Will Judge Sullivan Defy The Latest Flynn Ruling? There’s A Good Chance
In a 2-1 decision, the D.C. Circuit Court of Appeals granted Michael Flynn’s petition for a writ of mandamus and ordered federal district court Judge Emmet Sullivan to dismiss the criminal charge against Flynn. The court also vacated Sullivan’s appointment of John Gleeson as amicus curiae. The federal appellate court, however, refused to reassign the case to another judge, concluding Sullivan’s conduct was not “so extreme as to display clear inability to render fair judgment.”
In not reassigning the Flynn case, the majority in In re Flynn handed Sullivan a face-saving out, but will the longtime federal judge accept defeat or escalate matters, firmly proving his judicial bias and own intemperance?
At this point, Sullivan need only grant the Department of Justice’s motion to dismiss and enter an order dismissing the criminal charge against Flynn with prejudice. That would end the matter. But as the respondent to Flynn’s petition for mandamus, Sullivan has the same options a normal litigant would have, including seeking review of the panel decision by the entire D.C. Circuit or requesting review by the United States Supreme Court.
Given that Judge Robert Wilkins dissented from the majority opinion, authored by Judge Neomi Rao and joined by Judge Karen Henderson, Sullivan might just opt for open defiance. Such a course of action would be a mistake, though, as Rao penned a cautious opinion, focused on separation-of-powers concerns, that has an extremely limited reach. The majority opinion eviscerated every argument presented in Wilkins’ dissent.
Rarely do federal appellate courts go en banc to rehear a case with narrow reach, and it would be even rarer for the Supreme Court to intervene in a case unlikely ever to arise again.
So Sullivan’s chances of success are low, and any attempt to push forward now would only fossilize his already-bare anti-Trump and anti-Flynn bias. Sullivan’s better course of action would be to immediately grant the government’s motion to dismiss in a short order that framed his earlier rulings and his appointment of an amicus as a concern for transparency. Then, by feigning disgust over the brief Gleeson submitted, Sullivan could extricate himself from the swamp he created.
If he were wise, Sullivan would also make note of the additional exculpatory evidence just turned over by the Department of Justice. That evidence, which consisted of a page of handwritten notes by fired former FBI agent Peter Strzok, detailed the FBI’s view that there was nothing wrong with Flynn’s conversations with the Russian ambassador. This new evidence further establishes that the questioning of Flynn about those conversations was pretextual and that agents had launched a perjury trap to inveigle Flynn.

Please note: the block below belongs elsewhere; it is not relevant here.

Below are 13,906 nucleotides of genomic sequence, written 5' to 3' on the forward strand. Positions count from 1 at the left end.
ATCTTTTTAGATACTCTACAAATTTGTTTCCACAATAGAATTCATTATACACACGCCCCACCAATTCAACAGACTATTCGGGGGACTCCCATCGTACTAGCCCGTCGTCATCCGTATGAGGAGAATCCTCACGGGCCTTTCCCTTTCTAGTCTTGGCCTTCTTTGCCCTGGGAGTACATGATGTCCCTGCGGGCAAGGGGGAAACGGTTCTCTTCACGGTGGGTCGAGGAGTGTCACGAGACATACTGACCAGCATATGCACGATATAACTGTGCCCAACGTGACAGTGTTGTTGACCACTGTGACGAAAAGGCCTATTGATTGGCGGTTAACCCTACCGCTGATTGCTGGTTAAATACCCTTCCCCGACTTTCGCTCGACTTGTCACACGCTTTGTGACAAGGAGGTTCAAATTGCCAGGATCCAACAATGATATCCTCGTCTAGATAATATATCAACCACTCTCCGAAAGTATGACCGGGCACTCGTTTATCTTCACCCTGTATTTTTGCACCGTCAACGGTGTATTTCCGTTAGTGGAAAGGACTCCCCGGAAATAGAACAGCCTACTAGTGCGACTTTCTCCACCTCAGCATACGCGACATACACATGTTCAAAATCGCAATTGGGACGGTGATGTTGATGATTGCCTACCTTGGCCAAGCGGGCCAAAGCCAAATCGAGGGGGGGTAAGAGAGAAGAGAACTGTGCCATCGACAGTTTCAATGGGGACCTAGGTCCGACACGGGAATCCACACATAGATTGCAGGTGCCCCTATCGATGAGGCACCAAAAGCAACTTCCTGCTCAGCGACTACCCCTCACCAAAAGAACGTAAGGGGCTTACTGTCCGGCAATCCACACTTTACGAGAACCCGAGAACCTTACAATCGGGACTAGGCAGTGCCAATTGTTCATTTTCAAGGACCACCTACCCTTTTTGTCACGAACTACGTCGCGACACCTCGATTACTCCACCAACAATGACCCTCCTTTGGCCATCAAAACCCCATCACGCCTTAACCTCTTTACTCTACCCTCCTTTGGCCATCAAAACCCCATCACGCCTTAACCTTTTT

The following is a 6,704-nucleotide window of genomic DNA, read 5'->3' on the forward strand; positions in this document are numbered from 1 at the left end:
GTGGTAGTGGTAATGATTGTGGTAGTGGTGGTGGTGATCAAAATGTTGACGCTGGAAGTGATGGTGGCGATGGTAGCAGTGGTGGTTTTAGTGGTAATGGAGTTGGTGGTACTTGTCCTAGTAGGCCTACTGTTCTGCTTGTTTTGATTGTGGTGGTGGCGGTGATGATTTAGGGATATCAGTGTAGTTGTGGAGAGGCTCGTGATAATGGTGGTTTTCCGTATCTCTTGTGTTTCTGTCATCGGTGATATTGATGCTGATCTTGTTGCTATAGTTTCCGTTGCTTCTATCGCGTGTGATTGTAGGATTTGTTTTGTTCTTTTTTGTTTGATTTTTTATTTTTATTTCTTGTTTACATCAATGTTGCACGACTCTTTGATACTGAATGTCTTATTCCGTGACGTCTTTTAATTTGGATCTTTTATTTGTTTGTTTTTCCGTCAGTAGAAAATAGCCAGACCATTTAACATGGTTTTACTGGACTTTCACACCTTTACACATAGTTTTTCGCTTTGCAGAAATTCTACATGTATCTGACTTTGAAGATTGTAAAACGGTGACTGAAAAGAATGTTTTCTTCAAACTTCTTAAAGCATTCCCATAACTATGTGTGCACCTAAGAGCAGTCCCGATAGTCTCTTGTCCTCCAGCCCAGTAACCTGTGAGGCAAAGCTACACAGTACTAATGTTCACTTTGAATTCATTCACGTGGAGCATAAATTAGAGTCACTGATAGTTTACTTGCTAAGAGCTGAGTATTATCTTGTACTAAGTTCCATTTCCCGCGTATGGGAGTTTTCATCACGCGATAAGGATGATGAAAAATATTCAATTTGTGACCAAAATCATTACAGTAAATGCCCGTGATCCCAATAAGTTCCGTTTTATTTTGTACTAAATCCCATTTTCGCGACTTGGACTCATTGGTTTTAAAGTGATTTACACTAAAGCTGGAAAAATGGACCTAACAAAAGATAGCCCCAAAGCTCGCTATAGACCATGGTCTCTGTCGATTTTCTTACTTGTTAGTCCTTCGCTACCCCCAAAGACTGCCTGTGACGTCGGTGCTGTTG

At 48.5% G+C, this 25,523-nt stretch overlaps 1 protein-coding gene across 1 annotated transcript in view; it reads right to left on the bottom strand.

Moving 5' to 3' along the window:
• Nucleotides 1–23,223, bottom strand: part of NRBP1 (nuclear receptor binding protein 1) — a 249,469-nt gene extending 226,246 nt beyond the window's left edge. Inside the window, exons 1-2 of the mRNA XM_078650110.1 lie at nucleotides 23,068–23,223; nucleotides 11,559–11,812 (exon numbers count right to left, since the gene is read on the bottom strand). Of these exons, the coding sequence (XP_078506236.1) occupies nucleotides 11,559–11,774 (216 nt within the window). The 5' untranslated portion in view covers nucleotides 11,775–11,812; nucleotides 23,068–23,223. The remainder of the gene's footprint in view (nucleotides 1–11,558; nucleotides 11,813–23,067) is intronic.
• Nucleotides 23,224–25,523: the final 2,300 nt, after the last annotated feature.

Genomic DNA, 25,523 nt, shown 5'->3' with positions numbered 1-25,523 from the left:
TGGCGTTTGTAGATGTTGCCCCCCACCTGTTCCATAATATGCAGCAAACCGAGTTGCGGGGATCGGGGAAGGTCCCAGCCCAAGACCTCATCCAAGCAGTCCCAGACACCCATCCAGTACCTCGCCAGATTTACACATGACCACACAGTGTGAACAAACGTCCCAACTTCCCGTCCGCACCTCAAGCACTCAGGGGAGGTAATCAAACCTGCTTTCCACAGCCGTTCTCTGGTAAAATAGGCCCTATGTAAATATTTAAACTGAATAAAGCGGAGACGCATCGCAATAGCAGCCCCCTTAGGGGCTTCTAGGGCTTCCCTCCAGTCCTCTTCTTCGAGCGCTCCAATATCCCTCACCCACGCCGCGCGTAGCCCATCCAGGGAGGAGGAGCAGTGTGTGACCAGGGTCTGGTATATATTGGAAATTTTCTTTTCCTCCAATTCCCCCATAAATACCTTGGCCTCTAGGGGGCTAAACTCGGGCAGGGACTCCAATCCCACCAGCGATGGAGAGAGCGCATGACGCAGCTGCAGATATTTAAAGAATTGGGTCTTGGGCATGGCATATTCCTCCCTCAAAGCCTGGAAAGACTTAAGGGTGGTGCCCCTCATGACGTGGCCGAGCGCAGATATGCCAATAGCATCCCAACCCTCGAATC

If the last two years has proved anything, it is that Sullivan has abandoned the wisdom of his years. Unfortunately there is another option: Sullivan may opt to instead escalate by, in addition to seeking review of the panel’s decision, chastising and potentially sanctioning Flynn’s attorney, Sidney Powell, for making public details of Strzok’s notes.
Here, the last several months has exposed another reality: Sullivan does not want transparency if it benefits Flynn and, in turn, Trump.
When the Department of Justice began providing Flynn and his legal team with exculpatory evidence that had been withheld by the special counsel’s team and then-lead prosecutor Brandon Van Grack, Powell filed the newly disclosed evidence with the court. She also summarized the key takeaways in filings captioned as supplements to the then-pending motions to dismiss.
But as the damning information amassed, Sullivan didn’t haul Van Grack before the court to query him on his prior representations to the court that all Brady material had been turned over. And Sullivan didn’t enter a “rule to show cause” for why the government had breached its standing order that directed the prosecutors to submit to the court any exculpatory evidence it believed was not material and thus did not need to be turned over.
Instead, Sullivan entered a minute order directing Powell not to “file additional supplements to the pending motions until the government completes its final production from the review” of the Flynn case.
Powell sidestepped that order today when she filed the just-disclosed Strzok notes as an exhibit to a supplement to the motion to dismiss. Powell, however, did not technically violate Sullivan’s order because that order directed Flynn’s attorney not to file any more supplements “to the pending motions,” and the government’s motion to dismiss was not pending at that time.
But if Sullivan continues to put prudence aside, that won’t stop him from punishing Powell for what he perceives as a disregard for the court’s order, while he also pushes forward with a petition for en banc review by the D.C. Circuit.
For Flynn’s sake, and for the sake of a federal judge who for years served with honor and distinction, here’s hoping Sullivan is receiving some sage advice — and not from his current amicus curiae.
Margot Cleveland is a senior contributor to The Federalist. Cleveland served nearly 25 years as a permanent law clerk to a federal appellate judge and is a former full-time faculty member and adjunct instructor at the college of business at the University of Notre Dame.
The views expressed here are those of Cleveland in her private capacity.